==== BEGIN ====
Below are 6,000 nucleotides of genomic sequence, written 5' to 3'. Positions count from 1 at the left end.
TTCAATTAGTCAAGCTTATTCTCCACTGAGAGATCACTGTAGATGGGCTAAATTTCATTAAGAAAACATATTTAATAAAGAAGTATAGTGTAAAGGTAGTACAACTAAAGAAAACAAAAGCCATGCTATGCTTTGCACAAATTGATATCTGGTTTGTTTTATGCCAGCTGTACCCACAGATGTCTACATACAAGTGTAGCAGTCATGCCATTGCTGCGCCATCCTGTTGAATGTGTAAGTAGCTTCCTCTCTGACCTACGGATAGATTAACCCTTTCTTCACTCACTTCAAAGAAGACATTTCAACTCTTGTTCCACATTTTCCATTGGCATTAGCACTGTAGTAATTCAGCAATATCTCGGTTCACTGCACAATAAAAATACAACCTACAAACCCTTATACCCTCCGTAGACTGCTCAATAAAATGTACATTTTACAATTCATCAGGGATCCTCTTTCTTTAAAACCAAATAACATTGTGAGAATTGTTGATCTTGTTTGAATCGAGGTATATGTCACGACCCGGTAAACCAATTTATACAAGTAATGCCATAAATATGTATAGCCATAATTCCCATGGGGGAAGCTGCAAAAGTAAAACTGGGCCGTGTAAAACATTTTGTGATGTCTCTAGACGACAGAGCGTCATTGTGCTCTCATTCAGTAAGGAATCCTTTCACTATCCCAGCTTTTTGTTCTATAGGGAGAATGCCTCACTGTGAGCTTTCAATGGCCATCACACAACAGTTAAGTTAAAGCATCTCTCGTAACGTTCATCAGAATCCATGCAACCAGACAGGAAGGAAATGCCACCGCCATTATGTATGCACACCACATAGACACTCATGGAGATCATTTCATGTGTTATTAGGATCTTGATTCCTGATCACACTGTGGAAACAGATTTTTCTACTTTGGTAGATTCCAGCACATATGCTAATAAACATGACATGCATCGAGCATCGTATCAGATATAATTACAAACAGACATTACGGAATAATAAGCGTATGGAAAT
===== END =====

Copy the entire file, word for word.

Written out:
Below are 6,000 nucleotides of genomic sequence, written 5' to 3'. Positions count from 1 at the left end.
TTCAATTAGTCAAGCTTATTCTCCACTGAGAGATCACTGTAGATGGGCTAAATTTCATTAAGAAAACATATTTAATAAAGAAGTATAGTGTAAAGGTAGTACAACTAAAGAAAACAAAAGCCATGCTATGCTTTGCACAAATTGATATCTGGTTTGTTTTATGCCAGCTGTACCCACAGATGTCTACATACAAGTGTAGCAGTCATGCCATTGCTGCGCCATCCTGTTGAATGTGTAAGTAGCTTCCTCTCTGACCTACGGATAGATTAACCCTTTCTTCACTCACTTCAAAGAAGACATTTCAACTCTTGTTCCACATTTTCCATTGGCATTAGCACTGTAGTAATTCAGCAATATCTCGGTTCACTGCACAATAAAAATACAACCTACAAACCCTTATACCCTCCGTAGACTGCTCAATAAAATGTACATTTTACAATTCATCAGGGATCCTCTTTCTTTAAAACCAAATAACATTGTGAGAATTGTTGATCTTGTTTGAATCGAGGTATATGTCACGACCCGGTAAACCAATTTATACAAGTAATGCCATAAATATGTATAGCCATAATTCCCATGGGGGAAGCTGCAAAAGTAAAACTGGGCCGTGTAAAACATTTTGTGATGTCTCTAGACGACAGAGCGTCATTGTGCTCTCATTCAGTAAGGAATCCTTTCACTATCCCAGCTTTTTGTTCTATAGGGAGAATGCCTCACTGTGAGCTTTCAATGGCCATCACACAACAGTTAAGTTAAAGCATCTCTCGTAACGTTCATCAGAATCCATGCAACCAGACAGGAAGGAAATGCCACCGCCATTATGTATGCACACCACATAGACACTCATGGAGATCATTTCATGTGTTATTAGGATCTTGATTCCTGATCACACTGTGGAAACAGATTTTTCTACTTTGGTAGATTCCAGCACATATGCTAATAAACATGACATGCATCGAGCATCGTATCAGATATAATTACAAACAGACATTACGGAATAATAAGCGTATGGAAAT